Motorsports secures strong overall finish at Formula SAE competition in Michigan

Vanderbilt Motorsports secured a strong 26th place overall finish at this year’s Formula SAE competition held at Michigan International Speedway May 13-16.

The event, organized by the Society of Automotive Engineers (SAE), attracted over 90 registered teams from around the world, including colleges and universities from Austria, Singapore, Venezuela, Brazil, and more.

Overall honors went to Graz University of Technology, from Austria, followed closely by Rochester Institute of Technology, and Canada’s Ecole De Technologie Superieure.

Vanderbilt’s 26th place finish was one of the highest in school history. Vanderbilt’s 2009 contender was an innovative car employing new philosophies in chassis design, steering, powertrain, and fabrication.

“With so many changes, the result the team achieved was impressive to say the least. The team has already begun working to refine this year’s car to learn lessons for next year, and will be looking for an even better result then,” said VU Motorsports adviser A.B. Bonds, professor of electrical engineering and computer engineering.

Technical Inspection & Business Presentation

The competition began with a technical inspection of all the cars in order to ensure safety and rules compliance. Vanderbilt passed inspection with relative ease, although modifications were carried out in order to meet strict sound level regulations.

After technical inspection, static events began with the cost event and business presentations. In the cost event, Vanderbilt managed 16th place. Through good organization and efficient production techniques, as well as accurate recording, the team’s car cost a reasonable $10,483.

In the business presentation event spearheaded by senior Ashley Ledlow and freshman Scott Nill, the team earned 21st place. While this was a respectable result, the team came to Michigan with high expectations, having won the event at the Virginia FSAE competition earlier this year.

Dynamic events reflect team’s progress

The dynamic events came next and gave some measurement of the team’s current progress in switching from a 600cc displacement engine to a smaller 450cc in the interests of reducing the weight of this year’s car. In acceleration, driver Justin Schneider found it difficult to match the outright pace of the larger displacement machines and tied for 64th place with several other teams.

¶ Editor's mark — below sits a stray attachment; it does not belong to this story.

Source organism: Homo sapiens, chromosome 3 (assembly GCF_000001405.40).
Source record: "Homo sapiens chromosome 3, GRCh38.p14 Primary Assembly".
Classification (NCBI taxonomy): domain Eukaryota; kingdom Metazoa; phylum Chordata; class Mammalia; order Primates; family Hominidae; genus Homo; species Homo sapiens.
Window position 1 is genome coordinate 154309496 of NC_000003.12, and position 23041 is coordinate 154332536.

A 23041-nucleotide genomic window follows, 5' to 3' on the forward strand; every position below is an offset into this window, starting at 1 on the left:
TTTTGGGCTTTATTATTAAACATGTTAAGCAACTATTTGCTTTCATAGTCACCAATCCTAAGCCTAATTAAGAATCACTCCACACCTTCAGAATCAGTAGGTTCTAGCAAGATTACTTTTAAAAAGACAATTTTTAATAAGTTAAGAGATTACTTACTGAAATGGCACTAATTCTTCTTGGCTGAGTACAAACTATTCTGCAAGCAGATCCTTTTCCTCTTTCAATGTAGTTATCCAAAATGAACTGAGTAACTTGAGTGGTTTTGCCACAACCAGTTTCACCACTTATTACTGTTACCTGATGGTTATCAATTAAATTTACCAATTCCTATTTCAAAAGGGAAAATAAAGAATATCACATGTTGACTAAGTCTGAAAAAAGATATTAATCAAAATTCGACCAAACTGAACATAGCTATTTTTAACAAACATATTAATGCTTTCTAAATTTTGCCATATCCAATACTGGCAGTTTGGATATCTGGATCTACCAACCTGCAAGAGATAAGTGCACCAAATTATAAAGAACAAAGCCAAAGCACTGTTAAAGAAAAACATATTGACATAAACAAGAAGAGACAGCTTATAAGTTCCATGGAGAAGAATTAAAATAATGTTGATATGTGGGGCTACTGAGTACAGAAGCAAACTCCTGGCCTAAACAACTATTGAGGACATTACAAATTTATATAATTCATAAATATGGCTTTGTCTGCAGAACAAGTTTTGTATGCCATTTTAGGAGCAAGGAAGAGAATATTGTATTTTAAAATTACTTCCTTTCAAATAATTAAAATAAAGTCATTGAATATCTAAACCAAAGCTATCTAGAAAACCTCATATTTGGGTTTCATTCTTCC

In the skidpad event, Schneider along with freshman Trevor Bruns finished 48th. This event was extremely competitive, with the top 49 finishers being in the 5 second range.

The team scored 56th in autocross. Here, drivers Cody Mayer and Greg Greenwald found it difficult to match the laptimes of teams with more powerful equipment, but the result was impressive considering that the team still has much to learn about the new engine.

In design, the team tied with several other schools for 50th. Many judges were impressed with senior Cody Mayer’s innovative bellcrank steering system, a radical departure from the floor steer systems employed by all other teams this year.

Finally, Mayer and Greenwald scored an impressive 25th in the endurance event, ahead of perennial favorites Wisconsin, Cornell, and others. Only 37 teams finished this event, a testament to the durability and soundness of the team’s car design. Tied in with endurance was the fuel economy event, which was revised to carry greater points significance this year. Here Vanderbilt finished an astonishing 4th, using a mere .740 gallons of 93 octane fuel over the course of approximately 20 kilometers.

The Vanderbilt Motorsports team members who attended this competition were freshmen Trevor Bruns, Kyle Cappello, Jordan Croom, Richard Gromberg, and Scott Nill; sophomores Chris Cameron and Justin Schneider; junior Omar Saleem; and seniors Greg Greenwald, Ashley Ledlow, Cody Mayer, and Daniel Weinstein; as well as faculty advisor Phil Davis.